X58 for the Masses: Gigabyte's EX58-UD3R & EX58-UD4P

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 Gigabyte EX58-UD3R Layout and Features
 High-end performance without the high-end price

At their very core, these two boards are nearly identical in their layouts and features.  However, there's very little that jumps out and grabs your attention, like there is on some of the more extravagant X58 boards we've taken a look at.  In fact, both of these boards ship on relatively standard blue or green PCBs with pastel-colored components, including light blue PCI-E X16 slots, SATA ports and DIMM slots with a smattering of peach and beige-colored items thrown in for good measure.

Gigabyte EX58-UD3R
Gigabyte EX58-UD3R Overview 

There are only four DIMM slots on the EX58-UD3R, although three of them can be used together for triple-channel DDR3 performance and the fourth used for additional memory capacity.  The slots are numbered 1, 3, 2, 4, starting from the CPU socket.  Triple channel users will want to use slots 1, 2, and 4, while dual channel memory owners will likely go slots 1 and 2, or 1 and 4.  At this price point, there's probably few buyers who will go ahead and populate that fourth DIMM slot.  Phase LEDs are placed in this same corner, along with a fan header and the 24-pin ATX power.  The more Phase LEDs that get lit equates to a higher load on the CPU, but to see these LEDs in action Dynamic Energy Saver Advanced must be enabled in the BIOS first.  The 8-pin ATX power is located up in the furthest corner, tucked in quite closely to the heatsink placed in this area.

North Bridge Cooler   South Bridge Cooler   CPU Socket area

Aluminum heatsink   Ultra Durable 3   Voltage Regulation

Their cooling solutions receive slightly different approaches, the final decision of which seems a little puzzling.  All heatsinks on both boards are passive, meaning that the prospective DIY builder needs to provide ample airflow within the chassis by installing and directing the air over the motherboard's components.  Starting with the SouthBridge, low profile heatsinks help cool down the chipset, yet remain low enough so as not to interfere with the sometimes larger graphic cards that will pass directly over them.  Another smaller heatsink is also installed on the set of MOSFETs on the adjacent side of the CPU Socket area.  In the case of all three of these heatsinks, the samples used on the cheaper UD3R are either larger or wider that the ones found on the UD4P, and thus providing slightly better performance.  That being said, there are a larger number of chokes found on the UD4P, which help regulate voltages better, which results in less heat production, so there's a bit of a tradeoff here.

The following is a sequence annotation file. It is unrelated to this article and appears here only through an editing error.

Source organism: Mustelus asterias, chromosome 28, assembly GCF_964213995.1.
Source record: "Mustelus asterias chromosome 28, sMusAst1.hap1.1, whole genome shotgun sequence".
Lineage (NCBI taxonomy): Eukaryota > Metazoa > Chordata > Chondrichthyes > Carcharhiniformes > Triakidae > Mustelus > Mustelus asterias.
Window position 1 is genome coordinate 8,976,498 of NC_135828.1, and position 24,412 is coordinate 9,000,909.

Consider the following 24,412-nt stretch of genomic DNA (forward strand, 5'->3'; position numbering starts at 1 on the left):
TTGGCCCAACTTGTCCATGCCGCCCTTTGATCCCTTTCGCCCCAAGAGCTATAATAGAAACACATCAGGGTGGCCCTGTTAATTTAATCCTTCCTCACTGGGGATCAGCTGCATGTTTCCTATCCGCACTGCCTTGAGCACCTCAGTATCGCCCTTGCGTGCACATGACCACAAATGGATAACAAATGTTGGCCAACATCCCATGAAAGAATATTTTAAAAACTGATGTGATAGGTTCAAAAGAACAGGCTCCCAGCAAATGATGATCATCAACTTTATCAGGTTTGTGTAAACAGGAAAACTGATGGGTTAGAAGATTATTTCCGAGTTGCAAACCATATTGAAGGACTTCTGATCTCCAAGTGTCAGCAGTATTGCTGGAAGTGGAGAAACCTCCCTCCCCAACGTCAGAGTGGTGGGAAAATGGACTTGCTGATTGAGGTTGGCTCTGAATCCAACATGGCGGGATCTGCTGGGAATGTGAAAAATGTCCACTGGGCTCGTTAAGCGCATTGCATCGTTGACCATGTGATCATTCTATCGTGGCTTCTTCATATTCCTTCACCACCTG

DIMM Slots   Expansion Slots   Retention Clips

There are only two PCI-E X16 slots on the UD3R.  These complement the 2 PCI-E X1, 1 PCI-E X4, and 2 PCI slots used for adding in third-party cards.  The ICH10/R and GB SATA2 chipset both support RAID setups, with the former providing RAID 0, 1, 5, and 10 configurations, and the latter settling for 0, 1, and JBOD.  12 USB ports in total come with the UD3R, eight which are already placed on the back plate, and four more which can be added using the on-board headers and case brackets.

 Front-angled SATA ports   Headers and pins   Phase LEDs

Eight SATA ports are found on the end of the board, six blue front-angled ports supported by the ICH10/R with an additional two white ports controlled by the nearby Gigabyte SATA2 chip, which also brings support for the IDE port as well.  The IDE and FDD ports are oriented parallel with the PCI slots and are found pushed to the edge of the board along with a collection of USB, IEEE-1394a, Front Panel and fan headers.  In total, there are 6 fan headers: two 4-pin headers (including the one used for the CPU fan), and four 3-pin headers with one earmarked for a NB fan, although none comes in this setup.

 Realtek ALC888   Gigabyte Dual BIOS   EX58-UD3R Rear Output

On the back panel, we've got PS/2 connections for both keyboard and mouse, optical S/PDIF out and coaxial S/PDIF out, two IEEE-1934a ports, 8 USB 2.0 ports, a single RJ-45 LAN jack, and 6 audio jacks.  Unlike the UD4P, to clear the CMOS you must jump a set of pins on the board, in a relatively accessible area nearby the South Bridge.

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